From an early age, kids and music are a natural fit. Your little one falls asleep to a classical melody, sings a happy song in the morning and dances to the beat of a rock tune in the afternoon. It's clear that your toddler or preschooler loves music. And music is good for her, too! Music creates neural connections between cells in kids' brains. And, while listening to music has benefits, actively participating is even better. So, why not create a family bluegrass band, starting with a simple, homemade banjo?
1. What Is a Banjo?
Banjos are like drums with strings stretched across them. This style of instrument goes way back in history, with ties to Africa, the Middle East and the Far East. The banjo as it is in America today can be traced to African slaves. They made instruments -- with names like "banjil," "banza" and "bangoe" -- from a gourd with a wooden stick neck. In 1781, Thomas Jefferson spoke of a "banjar" that slaves brought with them from Africa. Today, the banjo has four to six strings and is made from plastic or animal skin stretched over a circular frame. It is often used in folk, country and bluegrass music.
2. The Body
Your toddler or preschooler will be proud to help you make a simple banjo. Use two disposable aluminum pie plates for the banjo head. Have your little helper paint and decorate the back of one plate and the inside of the other. Banjos don't have to be boring brown and white. Paint yours pink and add glitter glue, or paint it green and add music-theme stickers. Hot glue the plates together, one inside the other. Glue a paint can stir stick to the bottom plate to create a handle.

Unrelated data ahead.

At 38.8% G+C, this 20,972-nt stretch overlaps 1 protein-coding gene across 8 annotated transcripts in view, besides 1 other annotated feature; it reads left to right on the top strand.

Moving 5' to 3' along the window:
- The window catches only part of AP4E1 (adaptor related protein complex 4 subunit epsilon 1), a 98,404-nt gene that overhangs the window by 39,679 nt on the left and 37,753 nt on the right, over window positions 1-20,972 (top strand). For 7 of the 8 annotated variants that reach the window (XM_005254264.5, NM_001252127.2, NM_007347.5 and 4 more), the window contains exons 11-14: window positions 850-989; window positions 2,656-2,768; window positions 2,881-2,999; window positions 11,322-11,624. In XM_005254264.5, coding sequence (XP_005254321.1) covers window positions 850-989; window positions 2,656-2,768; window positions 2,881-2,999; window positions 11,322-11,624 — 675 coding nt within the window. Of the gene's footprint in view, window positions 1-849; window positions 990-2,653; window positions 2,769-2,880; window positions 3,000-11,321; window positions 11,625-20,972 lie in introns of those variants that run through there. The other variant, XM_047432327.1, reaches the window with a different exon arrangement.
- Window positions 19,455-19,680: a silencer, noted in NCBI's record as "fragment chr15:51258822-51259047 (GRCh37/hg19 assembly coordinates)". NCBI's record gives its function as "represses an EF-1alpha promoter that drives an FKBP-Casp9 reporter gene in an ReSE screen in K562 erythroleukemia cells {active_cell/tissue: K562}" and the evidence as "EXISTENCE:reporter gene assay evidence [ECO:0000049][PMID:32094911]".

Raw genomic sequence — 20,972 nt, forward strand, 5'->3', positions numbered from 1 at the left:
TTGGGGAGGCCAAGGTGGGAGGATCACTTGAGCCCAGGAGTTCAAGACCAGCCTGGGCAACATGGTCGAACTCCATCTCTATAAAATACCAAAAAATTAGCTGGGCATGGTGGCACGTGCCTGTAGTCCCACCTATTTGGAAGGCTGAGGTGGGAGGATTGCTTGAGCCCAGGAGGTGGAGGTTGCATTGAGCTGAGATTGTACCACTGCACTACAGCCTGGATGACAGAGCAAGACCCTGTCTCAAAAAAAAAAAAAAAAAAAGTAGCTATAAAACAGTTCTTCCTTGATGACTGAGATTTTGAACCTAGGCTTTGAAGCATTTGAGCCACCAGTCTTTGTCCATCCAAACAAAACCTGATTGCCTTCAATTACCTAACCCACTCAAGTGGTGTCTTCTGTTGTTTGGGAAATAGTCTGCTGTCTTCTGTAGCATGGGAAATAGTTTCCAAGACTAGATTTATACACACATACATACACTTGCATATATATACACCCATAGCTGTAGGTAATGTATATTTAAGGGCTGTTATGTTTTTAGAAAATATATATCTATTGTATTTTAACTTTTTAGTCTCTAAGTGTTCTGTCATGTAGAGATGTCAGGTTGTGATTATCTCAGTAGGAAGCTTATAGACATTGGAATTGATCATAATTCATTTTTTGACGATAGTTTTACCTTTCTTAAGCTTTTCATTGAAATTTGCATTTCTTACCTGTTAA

3. Pretty It Up
Have your toddler or preschooler pick out colored beads to create banjo pegs. Glue the beads to the sides of the wooden handle, near the end. Wrap four thick rubber bands around the pie plate body, starting where the handle meets the body and stretching them across to the other side of the pie plates. These are the strings -- a necessity for your little music lover. Tape the rubber bands in place at the back of the banjo. Now, grab some ear plugs, because a kid doesn't tire of noise as quickly as Mom does. Your little one can play her banjo all night!
If you haven't eaten any pies lately, use a couple of heavy-weight paper plates for the body of your banjo. For an even more unique looking banjo, use colored plastic flying discs. You can also use a shoe box or a tissue box for the body -- this will make for a completely different addition to your family bluegrass band. String rubber bands or yarn across the box and use drum sticks tied together for a handle. Your toddler or preschooler will have some ideas. Include her in on the planning and watch those neurons fire!
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